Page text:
16 internautes sur 18 ont trouvé ce commentaire utile 
Interesting, not as insightful as others 19 mars 2009
Par David J. Moreau - Publié sur Amazon.com
Format: Relié Achat vérifié
The book was an interesting read, but frustrating. There was a genetic determinism about the discussion that made the author's stand feel naive. Clearly the variation in many human features are constrained to a particular range by genetics, but this does not mean that any individual can be engineered to guarantee the development a particular trait. Even extremely pro-genes books like The Nurture Assumption leave an important role for environment in human development (Harris just doesn't think parents are a particularly influential part of that environment).

The gift argument is repeated throughout, but not supported very well. Sandel also discusses genetic modifications as arms races, but misses the fact that the "improvement" of human characteristics need not entail an arms race or a zero sum game. There are traits that have a value that is non-competitive. If research has found that people with a happiness score of 8-9 on a scale of 1-10 succeed most in life, it is correct to note that success in many fields is competitive. Yet, the feeling of happiness and enjoyment of life is not a zero sum game. Every human can enjoy this at the same time. If genetic engineering made us all 8-9 on the happiness scale, we would all benefit individually in our quality of life, though we would only be keeping pace with regards to competitive advantage. Again, Sandel misses this nuance and his discussions suffer from it.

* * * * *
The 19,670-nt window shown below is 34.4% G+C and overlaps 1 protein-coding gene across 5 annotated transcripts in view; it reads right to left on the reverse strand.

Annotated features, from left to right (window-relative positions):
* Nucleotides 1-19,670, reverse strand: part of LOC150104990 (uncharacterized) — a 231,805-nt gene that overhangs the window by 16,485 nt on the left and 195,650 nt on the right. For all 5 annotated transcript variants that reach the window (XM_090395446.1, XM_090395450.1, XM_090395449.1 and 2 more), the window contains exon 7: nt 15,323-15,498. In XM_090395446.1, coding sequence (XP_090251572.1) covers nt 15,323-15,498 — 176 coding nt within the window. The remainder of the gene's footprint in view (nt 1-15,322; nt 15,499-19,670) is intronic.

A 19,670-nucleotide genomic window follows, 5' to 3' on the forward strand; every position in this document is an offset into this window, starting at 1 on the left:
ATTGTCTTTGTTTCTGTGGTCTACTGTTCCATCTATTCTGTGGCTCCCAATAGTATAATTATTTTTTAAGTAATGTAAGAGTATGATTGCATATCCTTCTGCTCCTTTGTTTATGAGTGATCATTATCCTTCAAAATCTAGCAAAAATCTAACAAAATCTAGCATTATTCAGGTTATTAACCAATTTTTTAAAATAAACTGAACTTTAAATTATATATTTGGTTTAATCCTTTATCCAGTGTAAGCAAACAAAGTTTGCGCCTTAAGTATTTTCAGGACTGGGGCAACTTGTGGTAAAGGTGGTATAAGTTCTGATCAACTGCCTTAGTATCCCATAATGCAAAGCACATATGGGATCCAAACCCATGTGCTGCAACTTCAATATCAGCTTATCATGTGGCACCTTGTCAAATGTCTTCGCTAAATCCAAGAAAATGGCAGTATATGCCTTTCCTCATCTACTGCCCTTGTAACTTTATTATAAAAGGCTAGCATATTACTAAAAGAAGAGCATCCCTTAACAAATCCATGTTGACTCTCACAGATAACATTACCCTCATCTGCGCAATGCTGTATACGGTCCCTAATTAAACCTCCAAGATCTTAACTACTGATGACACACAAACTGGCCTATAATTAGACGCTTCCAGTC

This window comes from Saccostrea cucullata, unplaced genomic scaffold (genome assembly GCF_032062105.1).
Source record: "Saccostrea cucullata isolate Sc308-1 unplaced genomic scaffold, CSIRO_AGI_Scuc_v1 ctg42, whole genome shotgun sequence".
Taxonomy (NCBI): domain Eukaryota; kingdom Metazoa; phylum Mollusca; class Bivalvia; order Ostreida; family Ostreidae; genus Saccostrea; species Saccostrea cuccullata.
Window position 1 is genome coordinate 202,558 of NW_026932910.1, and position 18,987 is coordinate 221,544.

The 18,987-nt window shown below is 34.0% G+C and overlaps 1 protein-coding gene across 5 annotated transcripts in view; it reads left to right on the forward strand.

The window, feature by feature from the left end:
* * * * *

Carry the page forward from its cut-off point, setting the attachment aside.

The part of the book I felt was worth reading was the section regarding hyper-parenting. This was a point neglected in other books I have read on the subject, such as Agar's and Glover's. Nevertheless, the other books are far superior discussions of the subject with more exhaustive and nuanced discussions of genetic engineering.